This is a fascinating topic for a number of reasons.
* First of all, RARB is clearly not focused on only one style of a cappella, nor is its intended audience only one kind of listener. However it does come with a perspective that's well grounded in contemporary American idioms with strong roots in collegiate a cappella.
Of course, every reviewer has a perspective, although some reviewer's point of view is fairly broad (a major newspaper's movie reviewer, for instance) and as such a reader can assume a large overlap in experience and perspective.
But when it comes to a cappella, there isn't necessarily an easily assumed overlap, as various folks have a variety of experiences and perspectives(barbershoppers, doowoppers, world music buffs, gospel singers, etc). In some cases this can be the difference between classical music fans and alt-rock goths. It's the rare review that'll address both perspectives seamlessly.
* Secondly, the barbershop is currently a rarified form. Why? Because over the decades SPEBSQSA/BHS has created a judging/coaching system that is so specific that it allows certain chords and disallows others, and this system is at the very core of the extremely centralized barbershop community.
To this end, if you're a "barbershopper" you know more than just the basics (melody is in the second tenor/"lead" line, songs will be oldies...) - you really understand the role of seventh chords, circle of fifths progressions, acceptable vocal textures and such, at least sonically if not theoretically.
This is almost unprescedented in artistic endeavors, as most art constantly strains to break out of boundaries, and I can't think of a form that's so completely organized by a central body. It's really more like competitive figure scating than rock and roll in this regard.
I'm not saying this is a good or a bad thing. It's just something to keep in mind, because a reviewer is either a barbershopper or not a barbershopper, and there's going to be a pretty dramatic difference in perspective between the two.
* To this end, I think it's important for RARB reviewers to "know that they don't know" - and not make statements to the proximity of contest-accepted barbershop standards, for example. It's clear this review has a couple of those statements, which strike the experienced barbershop reader as an immediate red flag that there are errors. And that's not good: not good to have errors, and not good to have a segment of the community feel immediately distanced when reading a review that's clearly in error.
* However, I also think it's important that RARB reviewers be free to review any album the same way. Barbershop may have a tome of arranging rules (yes, there's actuallly a 450 page manual), but that doesn't matter a bit to the rest of the world, and I think an album review is more valuable if it addresses a recording from a non-barbershop perspective.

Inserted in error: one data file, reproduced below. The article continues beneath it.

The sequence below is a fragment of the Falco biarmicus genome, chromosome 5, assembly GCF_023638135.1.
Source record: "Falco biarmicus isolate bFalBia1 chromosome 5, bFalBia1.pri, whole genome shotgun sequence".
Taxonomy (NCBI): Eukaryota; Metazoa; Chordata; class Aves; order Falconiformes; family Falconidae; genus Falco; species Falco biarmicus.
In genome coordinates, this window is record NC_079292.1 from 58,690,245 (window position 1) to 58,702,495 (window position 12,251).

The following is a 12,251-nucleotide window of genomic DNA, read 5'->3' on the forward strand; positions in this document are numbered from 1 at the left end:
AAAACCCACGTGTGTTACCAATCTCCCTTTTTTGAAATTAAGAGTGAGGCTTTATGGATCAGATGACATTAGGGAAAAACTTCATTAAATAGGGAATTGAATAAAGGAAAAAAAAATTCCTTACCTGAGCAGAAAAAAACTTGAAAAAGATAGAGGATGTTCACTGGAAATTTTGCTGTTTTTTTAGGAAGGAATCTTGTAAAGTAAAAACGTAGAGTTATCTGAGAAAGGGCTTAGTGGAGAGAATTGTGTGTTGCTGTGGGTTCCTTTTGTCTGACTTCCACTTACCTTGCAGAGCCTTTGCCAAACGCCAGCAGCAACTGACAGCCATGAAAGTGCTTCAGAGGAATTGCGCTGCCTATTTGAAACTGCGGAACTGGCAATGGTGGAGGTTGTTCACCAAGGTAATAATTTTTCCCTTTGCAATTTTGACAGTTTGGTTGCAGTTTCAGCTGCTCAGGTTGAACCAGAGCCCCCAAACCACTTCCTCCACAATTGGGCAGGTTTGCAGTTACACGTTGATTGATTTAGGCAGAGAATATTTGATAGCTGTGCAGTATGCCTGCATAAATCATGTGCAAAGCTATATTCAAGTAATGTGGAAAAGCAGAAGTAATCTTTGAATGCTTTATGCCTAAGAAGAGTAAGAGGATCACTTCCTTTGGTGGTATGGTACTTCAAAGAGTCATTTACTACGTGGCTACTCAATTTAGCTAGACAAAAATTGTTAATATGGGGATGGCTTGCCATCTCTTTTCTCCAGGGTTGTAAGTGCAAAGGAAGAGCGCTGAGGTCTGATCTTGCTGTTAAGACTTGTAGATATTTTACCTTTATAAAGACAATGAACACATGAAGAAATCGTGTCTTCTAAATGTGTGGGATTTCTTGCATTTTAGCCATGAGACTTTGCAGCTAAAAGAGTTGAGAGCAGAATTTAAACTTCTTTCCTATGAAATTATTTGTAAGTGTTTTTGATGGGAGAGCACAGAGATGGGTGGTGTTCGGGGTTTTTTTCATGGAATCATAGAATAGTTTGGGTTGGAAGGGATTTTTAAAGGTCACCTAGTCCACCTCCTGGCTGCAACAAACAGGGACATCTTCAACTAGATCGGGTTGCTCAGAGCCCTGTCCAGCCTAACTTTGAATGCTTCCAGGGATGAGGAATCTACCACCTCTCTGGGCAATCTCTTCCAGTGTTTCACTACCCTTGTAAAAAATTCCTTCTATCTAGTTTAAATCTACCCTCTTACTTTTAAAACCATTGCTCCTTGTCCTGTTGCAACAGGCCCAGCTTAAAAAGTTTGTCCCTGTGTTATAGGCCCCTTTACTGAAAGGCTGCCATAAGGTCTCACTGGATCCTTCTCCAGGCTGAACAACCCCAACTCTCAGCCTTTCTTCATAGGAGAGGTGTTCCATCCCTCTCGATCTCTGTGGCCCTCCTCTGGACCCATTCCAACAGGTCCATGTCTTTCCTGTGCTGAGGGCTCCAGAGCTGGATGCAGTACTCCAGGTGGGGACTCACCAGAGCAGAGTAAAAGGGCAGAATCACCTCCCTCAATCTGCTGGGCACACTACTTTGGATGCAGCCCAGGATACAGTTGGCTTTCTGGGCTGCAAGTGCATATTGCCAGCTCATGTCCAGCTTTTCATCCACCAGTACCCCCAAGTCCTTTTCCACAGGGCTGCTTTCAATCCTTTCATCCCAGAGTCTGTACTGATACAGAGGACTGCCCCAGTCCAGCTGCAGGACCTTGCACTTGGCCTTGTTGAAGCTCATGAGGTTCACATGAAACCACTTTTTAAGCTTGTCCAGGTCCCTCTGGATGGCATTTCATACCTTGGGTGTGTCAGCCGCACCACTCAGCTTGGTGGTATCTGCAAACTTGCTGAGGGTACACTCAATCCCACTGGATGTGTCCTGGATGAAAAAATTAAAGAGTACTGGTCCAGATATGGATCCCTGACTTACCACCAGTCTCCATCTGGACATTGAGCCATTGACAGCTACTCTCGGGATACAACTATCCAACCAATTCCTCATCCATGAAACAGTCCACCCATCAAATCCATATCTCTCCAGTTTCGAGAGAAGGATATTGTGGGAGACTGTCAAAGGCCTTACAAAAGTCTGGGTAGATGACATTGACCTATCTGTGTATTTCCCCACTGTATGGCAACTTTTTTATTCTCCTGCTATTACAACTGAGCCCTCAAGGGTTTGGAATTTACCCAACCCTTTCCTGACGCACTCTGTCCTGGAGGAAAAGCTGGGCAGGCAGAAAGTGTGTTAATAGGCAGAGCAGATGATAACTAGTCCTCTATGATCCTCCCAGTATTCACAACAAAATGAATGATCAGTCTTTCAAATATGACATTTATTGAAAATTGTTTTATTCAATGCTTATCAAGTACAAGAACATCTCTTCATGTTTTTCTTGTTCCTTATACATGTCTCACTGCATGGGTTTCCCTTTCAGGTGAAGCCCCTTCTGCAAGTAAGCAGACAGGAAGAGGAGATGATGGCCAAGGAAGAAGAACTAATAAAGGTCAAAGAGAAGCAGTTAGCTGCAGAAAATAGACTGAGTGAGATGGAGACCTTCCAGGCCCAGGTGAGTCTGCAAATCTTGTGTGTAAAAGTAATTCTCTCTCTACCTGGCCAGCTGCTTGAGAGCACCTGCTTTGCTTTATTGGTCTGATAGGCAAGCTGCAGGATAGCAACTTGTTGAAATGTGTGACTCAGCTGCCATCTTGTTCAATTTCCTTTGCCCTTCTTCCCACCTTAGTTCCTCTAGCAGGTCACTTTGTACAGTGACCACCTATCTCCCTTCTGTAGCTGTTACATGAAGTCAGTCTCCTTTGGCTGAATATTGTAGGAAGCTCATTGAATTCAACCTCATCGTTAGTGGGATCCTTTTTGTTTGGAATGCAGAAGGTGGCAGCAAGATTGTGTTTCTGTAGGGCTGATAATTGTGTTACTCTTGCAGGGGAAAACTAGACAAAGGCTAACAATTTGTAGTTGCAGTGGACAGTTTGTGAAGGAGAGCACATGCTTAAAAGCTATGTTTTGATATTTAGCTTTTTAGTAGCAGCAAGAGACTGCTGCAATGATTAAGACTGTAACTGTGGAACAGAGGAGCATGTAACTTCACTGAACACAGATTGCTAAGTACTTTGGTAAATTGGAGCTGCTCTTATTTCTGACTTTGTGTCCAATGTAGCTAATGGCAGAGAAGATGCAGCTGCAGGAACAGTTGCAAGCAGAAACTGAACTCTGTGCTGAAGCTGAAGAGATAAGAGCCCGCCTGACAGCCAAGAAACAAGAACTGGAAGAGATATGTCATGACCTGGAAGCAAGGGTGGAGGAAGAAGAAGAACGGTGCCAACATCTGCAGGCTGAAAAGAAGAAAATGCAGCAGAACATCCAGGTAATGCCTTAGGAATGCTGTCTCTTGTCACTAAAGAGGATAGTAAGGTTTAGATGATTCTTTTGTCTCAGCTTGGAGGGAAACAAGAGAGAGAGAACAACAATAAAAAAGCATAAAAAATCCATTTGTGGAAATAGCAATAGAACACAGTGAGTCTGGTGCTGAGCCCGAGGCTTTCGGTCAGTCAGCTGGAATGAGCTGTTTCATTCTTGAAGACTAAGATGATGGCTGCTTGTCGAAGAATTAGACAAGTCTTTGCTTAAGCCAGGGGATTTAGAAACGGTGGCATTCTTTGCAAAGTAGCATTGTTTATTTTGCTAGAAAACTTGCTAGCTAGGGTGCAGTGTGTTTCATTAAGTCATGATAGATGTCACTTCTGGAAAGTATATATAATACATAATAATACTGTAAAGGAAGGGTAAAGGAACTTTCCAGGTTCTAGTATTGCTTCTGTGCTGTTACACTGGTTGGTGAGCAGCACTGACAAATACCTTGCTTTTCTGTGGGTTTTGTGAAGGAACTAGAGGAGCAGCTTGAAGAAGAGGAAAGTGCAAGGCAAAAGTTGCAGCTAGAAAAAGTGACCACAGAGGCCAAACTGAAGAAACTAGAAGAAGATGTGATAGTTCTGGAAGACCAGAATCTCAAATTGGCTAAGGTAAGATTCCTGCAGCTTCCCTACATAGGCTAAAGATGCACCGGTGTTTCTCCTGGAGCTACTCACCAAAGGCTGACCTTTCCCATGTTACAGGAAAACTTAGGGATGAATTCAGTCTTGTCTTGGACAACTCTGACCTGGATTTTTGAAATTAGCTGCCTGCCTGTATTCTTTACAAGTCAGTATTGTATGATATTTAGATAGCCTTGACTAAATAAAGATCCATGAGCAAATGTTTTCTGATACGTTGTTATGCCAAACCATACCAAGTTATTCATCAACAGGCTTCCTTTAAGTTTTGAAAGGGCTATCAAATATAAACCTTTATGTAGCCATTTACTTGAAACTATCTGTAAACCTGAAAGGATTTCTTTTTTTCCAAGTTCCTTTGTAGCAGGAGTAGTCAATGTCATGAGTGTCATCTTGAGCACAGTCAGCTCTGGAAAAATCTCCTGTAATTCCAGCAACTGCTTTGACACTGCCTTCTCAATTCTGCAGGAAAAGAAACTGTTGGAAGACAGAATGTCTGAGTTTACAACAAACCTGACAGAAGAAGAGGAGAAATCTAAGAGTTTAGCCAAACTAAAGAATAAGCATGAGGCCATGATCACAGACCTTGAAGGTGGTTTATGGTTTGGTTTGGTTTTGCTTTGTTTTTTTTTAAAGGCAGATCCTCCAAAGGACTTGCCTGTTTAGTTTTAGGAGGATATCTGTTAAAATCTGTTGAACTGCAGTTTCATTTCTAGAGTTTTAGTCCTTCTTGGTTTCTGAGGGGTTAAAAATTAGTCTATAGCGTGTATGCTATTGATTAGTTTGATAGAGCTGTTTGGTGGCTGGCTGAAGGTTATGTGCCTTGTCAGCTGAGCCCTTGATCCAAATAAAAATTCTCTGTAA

* I think it could be very valuable for BHS to have an album reviewing service (if there isn't already one), although I'd personally urge the reviews to not rate quality by the same strict contest rules. Perhaps a third party is already doing this (I'm familiar with much of the barbershop world, but not an "insider").
* One last thought: I think it's valuable within the barbershop community for groups' pioneering to be recognized, but I don't know that there's much value to everyone else.
For instance, if an Armenian folk group whose music is based around triads steps out of the box and starts adding 7ths, it might be thoroughly important to the Armenian folk music community, but to the rest of us boneheads it's not all that important.
In this case, Realtime's album may be carving new territory, and this is much admired and appreciated (I'm reminded of the fantastic Gas House Gang albums last decade), but the fact is that the general a cappella community is so diverse and there's so much experimentation going on (harmony, texture, timbre, use of effects, etc) that a 13th chord in a barbershop chart isn't going to register on radar.
To summarize (if you're still reading this!), I think it's important for reviewers to not generalize about barbershop if they don't know, and also for barbershoppers to not expect kudos or credit for pushing boundaries within their form if it's not something a lay listener would notice.